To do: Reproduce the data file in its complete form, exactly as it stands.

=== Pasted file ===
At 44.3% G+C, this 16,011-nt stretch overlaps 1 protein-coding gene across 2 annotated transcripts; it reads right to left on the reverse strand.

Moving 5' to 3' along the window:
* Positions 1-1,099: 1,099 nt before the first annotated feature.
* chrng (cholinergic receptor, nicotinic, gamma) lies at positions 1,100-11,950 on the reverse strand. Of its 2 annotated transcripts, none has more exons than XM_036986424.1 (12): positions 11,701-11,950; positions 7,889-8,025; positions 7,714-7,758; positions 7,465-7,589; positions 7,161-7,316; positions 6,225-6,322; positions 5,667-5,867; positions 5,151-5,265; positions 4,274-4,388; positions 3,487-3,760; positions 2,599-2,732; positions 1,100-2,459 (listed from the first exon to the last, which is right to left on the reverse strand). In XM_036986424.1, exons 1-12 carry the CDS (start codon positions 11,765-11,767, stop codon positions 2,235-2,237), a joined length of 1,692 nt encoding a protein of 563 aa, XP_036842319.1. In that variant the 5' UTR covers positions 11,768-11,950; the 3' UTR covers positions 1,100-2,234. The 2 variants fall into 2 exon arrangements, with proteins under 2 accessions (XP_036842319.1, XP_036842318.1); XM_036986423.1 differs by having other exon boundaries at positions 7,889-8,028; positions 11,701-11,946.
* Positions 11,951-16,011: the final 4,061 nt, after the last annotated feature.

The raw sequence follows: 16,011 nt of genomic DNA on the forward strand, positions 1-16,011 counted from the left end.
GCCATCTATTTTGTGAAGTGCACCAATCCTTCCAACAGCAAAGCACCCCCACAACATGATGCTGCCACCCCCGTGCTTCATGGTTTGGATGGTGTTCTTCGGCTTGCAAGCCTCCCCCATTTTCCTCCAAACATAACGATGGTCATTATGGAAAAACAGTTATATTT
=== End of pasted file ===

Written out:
At 44.3% G+C, this 16,011-nt stretch overlaps 1 protein-coding gene across 2 annotated transcripts; it reads right to left on the reverse strand.

Moving 5' to 3' along the window:
* Positions 1-1,099: 1,099 nt before the first annotated feature.
* chrng (cholinergic receptor, nicotinic, gamma) lies at positions 1,100-11,950 on the reverse strand. Of its 2 annotated transcripts, none has more exons than XM_036986424.1 (12): positions 11,701-11,950; positions 7,889-8,025; positions 7,714-7,758; positions 7,465-7,589; positions 7,161-7,316; positions 6,225-6,322; positions 5,667-5,867; positions 5,151-5,265; positions 4,274-4,388; positions 3,487-3,760; positions 2,599-2,732; positions 1,100-2,459 (listed from the first exon to the last, which is right to left on the reverse strand). In XM_036986424.1, exons 1-12 carry the CDS (start codon positions 11,765-11,767, stop codon positions 2,235-2,237), a joined length of 1,692 nt encoding a protein of 563 aa, XP_036842319.1. In that variant the 5' UTR covers positions 11,768-11,950; the 3' UTR covers positions 1,100-2,234. The 2 variants fall into 2 exon arrangements, with proteins under 2 accessions (XP_036842319.1, XP_036842318.1); XM_036986423.1 differs by having other exon boundaries at positions 7,889-8,028; positions 11,701-11,946.
* Positions 11,951-16,011: the final 4,061 nt, after the last annotated feature.

The raw sequence follows: 16,011 nt of genomic DNA on the forward strand, positions 1-16,011 counted from the left end.
GCCATCTATTTTGTGAAGTGCACCAATCCTTCCAACAGCAAAGCACCCCCACAACATGATGCTGCCACCCCCGTGCTTCATGGTTTGGATGGTGTTCTTCGGCTTGCAAGCCTCCCCCATTTTCCTCCAAACATAACGATGGTCATTATGGAAAAACAGTTATATTT